Happy New Year Everyone! 2007 – What a year! Aardenburg Imaging & Archives was founded, the website is up and growing, and the Aardenburg Digital Print Research Program is underway. The AaI&A Digital Print Research Program incorporates my custom designed environmentally monitored (EM) picture frames. Embedded dataloggers continuously measure the framed photograph’s microclimate. EM framed prints have been shipping out to subscribing members of the Aardenburg Digital Print Research Program, and are now gathering environmental data (fluctuations in light, humidity, and temperature) under real world conditions. Each print is a unique experiment using spectrally measured color patches corresponding to the image as well as a standard set of color control patches. As participation in the program increases and more prints are sent out into the world, we look forward to posting comprehensive real-world image permanence analysis of today’s digital print technologies. For additional information on the AaI&A Digital Print Research Program, click here.
Announcement: 2008 will introduce Aardenburg Imaging & Archives’ second research program, the DIY Light Fade Testing Program. Aardenburg is beginning standardized light fade testing of many popular print processes and media, using a voluntary membership model. Test results will be published for members and the annual membership fee will be graduated. Professional photographers, print service providers, and individuals who work for corporations that manufacture and/or distribute imaging products will be asked to pay slightly more than amateur photographers and printmakers. Participants are welcome to choose the category that best fits their involvement with digital photography and printing. All members will have total access to the same information (there will be no value-added components or exclusive reports for the more expensive membership categories).
Besides full access to a growing library of image permanence test results, an additional benefit of membership and indeed a key element of the DIY (“do it yourself”) light fading program is that amateur and professional printmakers alike will be able to initiate light fading studies of personally chosen products with a little help from AaI&A by submitting their own samples for testing. The tested print samples will be real world examples produced by AaI&A members with real world variability, but the standardization of the testing will be provided by AaI&A. Sample submission by the members of AaI&A will ensure that AaI&A focuses on the products most important to members. Testing of the submitted products will be performed on a first-come-first-serve basis and as test space become available.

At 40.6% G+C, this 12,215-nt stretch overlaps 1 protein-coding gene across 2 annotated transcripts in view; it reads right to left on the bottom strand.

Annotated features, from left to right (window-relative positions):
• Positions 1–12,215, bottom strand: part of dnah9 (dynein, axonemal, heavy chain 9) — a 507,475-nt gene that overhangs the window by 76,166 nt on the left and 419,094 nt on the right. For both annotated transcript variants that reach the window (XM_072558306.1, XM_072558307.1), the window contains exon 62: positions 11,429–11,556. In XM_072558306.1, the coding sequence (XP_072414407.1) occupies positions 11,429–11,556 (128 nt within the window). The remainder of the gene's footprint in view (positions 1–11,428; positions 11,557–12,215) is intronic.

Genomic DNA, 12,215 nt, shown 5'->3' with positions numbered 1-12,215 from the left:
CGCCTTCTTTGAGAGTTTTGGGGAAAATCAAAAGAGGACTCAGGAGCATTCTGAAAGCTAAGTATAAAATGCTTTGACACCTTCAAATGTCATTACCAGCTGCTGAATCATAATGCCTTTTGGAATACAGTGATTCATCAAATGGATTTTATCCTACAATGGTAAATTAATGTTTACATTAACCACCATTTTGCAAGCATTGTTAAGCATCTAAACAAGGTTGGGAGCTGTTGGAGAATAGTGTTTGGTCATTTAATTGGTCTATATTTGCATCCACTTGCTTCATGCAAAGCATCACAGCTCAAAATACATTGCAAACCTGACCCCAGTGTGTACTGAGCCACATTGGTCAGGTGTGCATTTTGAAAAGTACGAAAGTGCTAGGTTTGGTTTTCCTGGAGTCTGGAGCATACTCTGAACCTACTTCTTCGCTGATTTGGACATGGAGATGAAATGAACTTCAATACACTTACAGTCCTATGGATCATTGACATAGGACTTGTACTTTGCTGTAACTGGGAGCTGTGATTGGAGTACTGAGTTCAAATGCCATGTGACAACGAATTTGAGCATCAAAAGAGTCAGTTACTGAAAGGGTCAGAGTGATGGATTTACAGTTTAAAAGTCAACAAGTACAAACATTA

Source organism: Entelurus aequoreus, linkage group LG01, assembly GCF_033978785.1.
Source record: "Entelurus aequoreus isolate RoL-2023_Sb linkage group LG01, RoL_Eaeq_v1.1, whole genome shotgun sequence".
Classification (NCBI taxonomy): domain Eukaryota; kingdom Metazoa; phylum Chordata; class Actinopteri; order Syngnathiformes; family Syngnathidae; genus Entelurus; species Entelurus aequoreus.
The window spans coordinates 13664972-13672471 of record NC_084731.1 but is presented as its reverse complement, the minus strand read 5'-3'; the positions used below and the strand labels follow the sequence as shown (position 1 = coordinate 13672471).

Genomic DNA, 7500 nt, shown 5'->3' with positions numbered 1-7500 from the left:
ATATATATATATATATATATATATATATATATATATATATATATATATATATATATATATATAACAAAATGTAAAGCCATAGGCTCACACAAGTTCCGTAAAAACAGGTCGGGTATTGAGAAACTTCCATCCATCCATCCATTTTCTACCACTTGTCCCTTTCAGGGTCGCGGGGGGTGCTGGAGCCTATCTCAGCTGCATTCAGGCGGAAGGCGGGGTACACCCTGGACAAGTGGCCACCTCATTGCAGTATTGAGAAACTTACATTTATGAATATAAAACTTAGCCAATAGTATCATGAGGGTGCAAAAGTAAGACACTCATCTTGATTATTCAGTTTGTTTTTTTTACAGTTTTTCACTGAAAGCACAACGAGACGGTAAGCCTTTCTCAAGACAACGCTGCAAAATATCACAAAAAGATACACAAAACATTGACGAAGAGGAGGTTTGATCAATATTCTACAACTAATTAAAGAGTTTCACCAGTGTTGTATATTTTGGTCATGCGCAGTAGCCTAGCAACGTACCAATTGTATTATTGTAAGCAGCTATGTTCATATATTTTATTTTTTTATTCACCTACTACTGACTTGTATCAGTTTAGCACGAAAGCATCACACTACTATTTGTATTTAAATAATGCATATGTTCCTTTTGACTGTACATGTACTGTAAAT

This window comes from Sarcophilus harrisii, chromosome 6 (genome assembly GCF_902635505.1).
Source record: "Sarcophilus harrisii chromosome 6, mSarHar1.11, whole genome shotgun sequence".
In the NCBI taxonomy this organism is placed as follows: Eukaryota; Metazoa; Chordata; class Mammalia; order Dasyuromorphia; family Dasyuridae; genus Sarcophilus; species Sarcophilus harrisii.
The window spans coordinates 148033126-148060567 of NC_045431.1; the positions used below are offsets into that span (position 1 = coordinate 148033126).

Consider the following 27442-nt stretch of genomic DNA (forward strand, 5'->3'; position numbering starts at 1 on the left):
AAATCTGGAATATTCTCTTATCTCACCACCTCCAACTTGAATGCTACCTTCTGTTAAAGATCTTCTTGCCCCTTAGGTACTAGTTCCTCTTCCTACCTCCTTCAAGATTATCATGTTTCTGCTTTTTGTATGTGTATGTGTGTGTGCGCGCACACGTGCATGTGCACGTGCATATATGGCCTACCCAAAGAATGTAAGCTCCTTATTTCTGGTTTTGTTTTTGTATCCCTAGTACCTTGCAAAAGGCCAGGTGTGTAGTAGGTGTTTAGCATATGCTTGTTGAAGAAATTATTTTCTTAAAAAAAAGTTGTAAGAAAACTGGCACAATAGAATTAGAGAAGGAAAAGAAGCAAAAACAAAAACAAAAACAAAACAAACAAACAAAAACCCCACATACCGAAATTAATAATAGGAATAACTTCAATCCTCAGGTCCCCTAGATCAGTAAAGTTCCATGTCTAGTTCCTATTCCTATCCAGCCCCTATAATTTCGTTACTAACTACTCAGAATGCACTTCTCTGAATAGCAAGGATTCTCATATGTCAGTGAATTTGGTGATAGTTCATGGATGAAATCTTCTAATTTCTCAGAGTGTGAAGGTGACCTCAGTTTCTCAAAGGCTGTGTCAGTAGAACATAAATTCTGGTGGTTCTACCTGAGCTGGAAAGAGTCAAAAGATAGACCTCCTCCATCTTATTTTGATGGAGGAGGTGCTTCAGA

Members of AaI&A will get to follow the test results as they unfold from early stages of light fading onward to advanced stages of fading because AaI&A does not use single endpoint criteria to rank product lifetimes as is now standard in the industry. AaI&A will track performance of the products at multiple exposure levels and furnish color difference measurements (e.g., delta E) as well as color and tonal accuracy scores derived by the I* metric and method as the fading tests proceed. For the first time in the industry, end-users of the tested products will be able to learn about the early stages of product performance. Early signs of fading are very important in certain applications such as expensive fine art prints or professional portraiture where the color balance and skin tone reproduction in particular is held to very high standards. Typical failure criteria currently used in industry-sponsored tests are too lenient for many color critical applications, and indeed subtle changes over short periods of time in some photographic prints that reportedly use very stable materials are manifest long before current industry fading limits are met. Discerning photographers and printmakers want to know about the potential changes in their work from the earliest point in time.
The concept of the “life” of a photograph has fascinated me for many years. From my perspective, it isn’t only of import how long a photograph lasts; it matters how gracefully the photograph ages over time. Aardenburg’s approach to light fastness testing will give our members a more subtle and thorough product evaluation of light fade resistance. Tests are now underway with the following printer/ink/media combinations, and more are being added as membership in the DIY Program grows:
Canon iPF5000/ Lucia ink/ Harman Gloss FB Al
Canon iPF5000/ Lucia ink/ Canon Photo Satin 240 gram
Canon iPF5000/ Lucia ink/ Crane Museo Silver Rag
Canon iPF5000/ Lucia ink/ Crane Portfolio Rag
Canon iPF5000/ Lucia ink/ Hahnemuhle Fine Art Pearl
Canon iPF5000/ Lucia ink/ Innova F-type gloss Brt white
Canon iPF5000/ Lucia ink/ Innova F-type Gloss Warm tone
Canon iPF5000 Lucia ink/ Hahnemuhle Photo Rag 308gsm
Canon iPF5000/ Lucia ink/ Epson Exhibition Fiber Paper
Epson 7800/ K3 ink/ Epson Exhibition Fiber Paper
Epson 7800/ K3 ink/ Epson Ultra Premium Presentation Paper (Enhanced Matte)
Epson 7800/ K3 ink/ Crane Museo II
Epson 7800/ K3 ink/ Epson Premium Luster Photo
Epson 7800/ K3 ink/ Epson Premium Glossy Photo
Epson 7800/ K3 ink/ Crane Museo Silver Rag
Epson 7800/ K3 ink/ Crane Museo Max
Epson R1800/ Epson Ultrachrome High Gloss ink/ Red River Ultra Pro Gloss Plus
Epson R1800/ Epson Ultrachrome High Gloss ink/ Epson Premium Luster Photo Paper
Epson R1800/ MIS R800 Ultrachrome Equivalent ink/ Red River Ultra Pro Gloss Plus
Epson R1800/ MIS R800 Ultrachrome Equivalent ink/ Epson Premium Luster Photo Paper
AaI&A looks forward to growing the community of DIY Print Program members, and together we can test many interesting product combinations that otherwise would not be tested by institutionally or industrially sponsored research labs.
Look for the new member’s area on the AaI&A website and some real test results in the 2nd quarter of 2008.
Best wishes for the New Year,